Very Good. Item #5794
London: B. Law, 1774. First Thus. Octavo; Vol I xii + 404pp; Vol II xii + 441pp + 2pp of publisher's prospectuses bound in. Contemporary tree calf with gilt lettering and ornaments on spine. Gilt filleting on all board edges, and additional trio of small gilt stamps on spine crowns and feet.
Spines slightly eroded at crowns but feet still show gilt stamps. Bottom of board edges worn and top edges darkened, but gold filleting still visible top and bottom; filleting bright on board fore-edges. Front joint of Vol I shows incipient split at top, but still holding well; all other joints show surface cracking, but still solid. Minor peeled patch (about 1" by 1/2") on Vol I front panel lower right corner. All corners of both volumes scuffed. Textblocks age-toned but clean, unmarked. One spot of minimal worming last 25 pages of Vol II, not affecting text. Front hinge of Vol I weakened but still good. So little foxing that one is tempted to say "none." Small brown spots on textblock fore-edge of both volumes--not intentional speckling.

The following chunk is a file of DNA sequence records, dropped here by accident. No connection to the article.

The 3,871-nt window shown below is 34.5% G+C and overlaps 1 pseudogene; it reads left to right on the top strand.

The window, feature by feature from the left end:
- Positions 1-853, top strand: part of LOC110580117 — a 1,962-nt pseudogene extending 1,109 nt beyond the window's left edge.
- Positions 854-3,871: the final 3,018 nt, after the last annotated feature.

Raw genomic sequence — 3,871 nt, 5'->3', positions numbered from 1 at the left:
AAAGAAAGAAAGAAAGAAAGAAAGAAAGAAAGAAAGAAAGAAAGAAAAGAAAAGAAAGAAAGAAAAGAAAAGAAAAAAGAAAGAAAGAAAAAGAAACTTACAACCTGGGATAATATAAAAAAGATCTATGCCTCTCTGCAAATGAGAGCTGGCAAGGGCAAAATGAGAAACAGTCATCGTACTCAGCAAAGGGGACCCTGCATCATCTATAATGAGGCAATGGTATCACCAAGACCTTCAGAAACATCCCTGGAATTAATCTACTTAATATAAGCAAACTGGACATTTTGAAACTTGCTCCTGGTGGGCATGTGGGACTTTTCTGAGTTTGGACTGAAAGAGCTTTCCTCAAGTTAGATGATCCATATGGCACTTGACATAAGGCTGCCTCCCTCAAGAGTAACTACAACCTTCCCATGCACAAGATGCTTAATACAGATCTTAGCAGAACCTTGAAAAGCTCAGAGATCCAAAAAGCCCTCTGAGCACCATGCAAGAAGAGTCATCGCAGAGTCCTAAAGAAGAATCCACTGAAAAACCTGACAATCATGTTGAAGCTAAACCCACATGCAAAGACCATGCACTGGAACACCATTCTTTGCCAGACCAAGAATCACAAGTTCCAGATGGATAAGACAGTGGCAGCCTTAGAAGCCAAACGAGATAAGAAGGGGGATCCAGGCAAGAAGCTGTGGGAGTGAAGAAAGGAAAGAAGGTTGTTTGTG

In London’s “Monthly Review or Literary Journal” for November 1774, the anonymous reviewer (a partisan of a different translation) sniffs at the Englishing of the good Mr. Patsall: "Upon the whole, we can by no means pronounce him to be a good writer, or this to be an elegant or meritorious translation." Quintilian, whose work provides the foundation for all the linguistically oriented philosophy and educational theory of the last 2000 years, has survived the efforts of Mr. Patsall and Mr. Patsall's reviewers handily. And Patsall could revoice Quintilian in English with great clarity: "Indeed, all art and design should be kept concealed, as most things, when once discovered, lose their value."